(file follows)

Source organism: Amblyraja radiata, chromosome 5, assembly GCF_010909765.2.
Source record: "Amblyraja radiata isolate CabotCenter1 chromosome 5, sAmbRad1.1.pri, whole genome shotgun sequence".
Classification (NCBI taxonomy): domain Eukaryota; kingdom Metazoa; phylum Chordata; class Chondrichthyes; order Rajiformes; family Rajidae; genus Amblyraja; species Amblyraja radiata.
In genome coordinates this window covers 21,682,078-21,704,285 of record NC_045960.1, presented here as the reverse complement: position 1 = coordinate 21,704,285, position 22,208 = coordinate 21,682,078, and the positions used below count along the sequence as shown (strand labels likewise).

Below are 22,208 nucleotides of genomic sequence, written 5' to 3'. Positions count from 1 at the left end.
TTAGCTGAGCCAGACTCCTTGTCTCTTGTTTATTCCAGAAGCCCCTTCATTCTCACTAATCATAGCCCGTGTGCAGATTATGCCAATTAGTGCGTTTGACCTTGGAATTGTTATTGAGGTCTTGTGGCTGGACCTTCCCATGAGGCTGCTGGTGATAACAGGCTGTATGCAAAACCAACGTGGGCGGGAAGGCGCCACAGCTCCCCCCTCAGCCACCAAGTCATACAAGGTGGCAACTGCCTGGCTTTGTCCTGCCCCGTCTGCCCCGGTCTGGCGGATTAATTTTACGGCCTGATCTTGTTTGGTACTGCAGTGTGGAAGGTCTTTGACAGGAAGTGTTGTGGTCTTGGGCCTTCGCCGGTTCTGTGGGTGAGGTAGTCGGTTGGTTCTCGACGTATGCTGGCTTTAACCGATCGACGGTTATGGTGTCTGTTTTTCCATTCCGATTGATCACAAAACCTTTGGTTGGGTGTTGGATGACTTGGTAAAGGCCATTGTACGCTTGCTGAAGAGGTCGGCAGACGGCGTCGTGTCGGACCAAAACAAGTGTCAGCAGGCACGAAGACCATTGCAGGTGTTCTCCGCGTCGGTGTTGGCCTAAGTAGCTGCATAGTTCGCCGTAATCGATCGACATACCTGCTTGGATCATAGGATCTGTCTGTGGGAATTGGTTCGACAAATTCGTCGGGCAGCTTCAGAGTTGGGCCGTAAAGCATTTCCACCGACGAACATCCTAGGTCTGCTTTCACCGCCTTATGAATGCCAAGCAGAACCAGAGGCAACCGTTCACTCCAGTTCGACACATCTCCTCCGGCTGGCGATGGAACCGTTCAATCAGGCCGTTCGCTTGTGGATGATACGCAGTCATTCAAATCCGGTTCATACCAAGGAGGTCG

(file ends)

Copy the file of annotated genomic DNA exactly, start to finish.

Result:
Source organism: Amblyraja radiata, chromosome 5, assembly GCF_010909765.2.
Source record: "Amblyraja radiata isolate CabotCenter1 chromosome 5, sAmbRad1.1.pri, whole genome shotgun sequence".
Classification (NCBI taxonomy): domain Eukaryota; kingdom Metazoa; phylum Chordata; class Chondrichthyes; order Rajiformes; family Rajidae; genus Amblyraja; species Amblyraja radiata.
In genome coordinates this window covers 21,682,078-21,704,285 of record NC_045960.1, presented here as the reverse complement: position 1 = coordinate 21,704,285, position 22,208 = coordinate 21,682,078, and the positions used below count along the sequence as shown (strand labels likewise).

Below are 22,208 nucleotides of genomic sequence, written 5' to 3'. Positions count from 1 at the left end.
TTAGCTGAGCCAGACTCCTTGTCTCTTGTTTATTCCAGAAGCCCCTTCATTCTCACTAATCATAGCCCGTGTGCAGATTATGCCAATTAGTGCGTTTGACCTTGGAATTGTTATTGAGGTCTTGTGGCTGGACCTTCCCATGAGGCTGCTGGTGATAACAGGCTGTATGCAAAACCAACGTGGGCGGGAAGGCGCCACAGCTCCCCCCTCAGCCACCAAGTCATACAAGGTGGCAACTGCCTGGCTTTGTCCTGCCCCGTCTGCCCCGGTCTGGCGGATTAATTTTACGGCCTGATCTTGTTTGGTACTGCAGTGTGGAAGGTCTTTGACAGGAAGTGTTGTGGTCTTGGGCCTTCGCCGGTTCTGTGGGTGAGGTAGTCGGTTGGTTCTCGACGTATGCTGGCTTTAACCGATCGACGGTTATGGTGTCTGTTTTTCCATTCCGATTGATCACAAAACCTTTGGTTGGGTGTTGGATGACTTGGTAAAGGCCATTGTACGCTTGCTGAAGAGGTCGGCAGACGGCGTCGTGTCGGACCAAAACAAGTGTCAGCAGGCACGAAGACCATTGCAGGTGTTCTCCGCGTCGGTGTTGGCCTAAGTAGCTGCATAGTTCGCCGTAATCGATCGACATACCTGCTTGGATCATAGGATCTGTCTGTGGGAATTGGTTCGACAAATTCGTCGGGCAGCTTCAGAGTTGGGCCGTAAAGCATTTCCACCGACGAACATCCTAGGTCTGCTTTCACCGCCTTATGAATGCCAAGCAGAACCAGAGGCAACCGTTCACTCCAGTTCGACACATCTCCTCCGGCTGGCGATGGAACCGTTCAATCAGGCCGTTCGCTTGTGGATGATACGCAGTCATTCAAATCCGGTTCATACCAAGGAGGTCG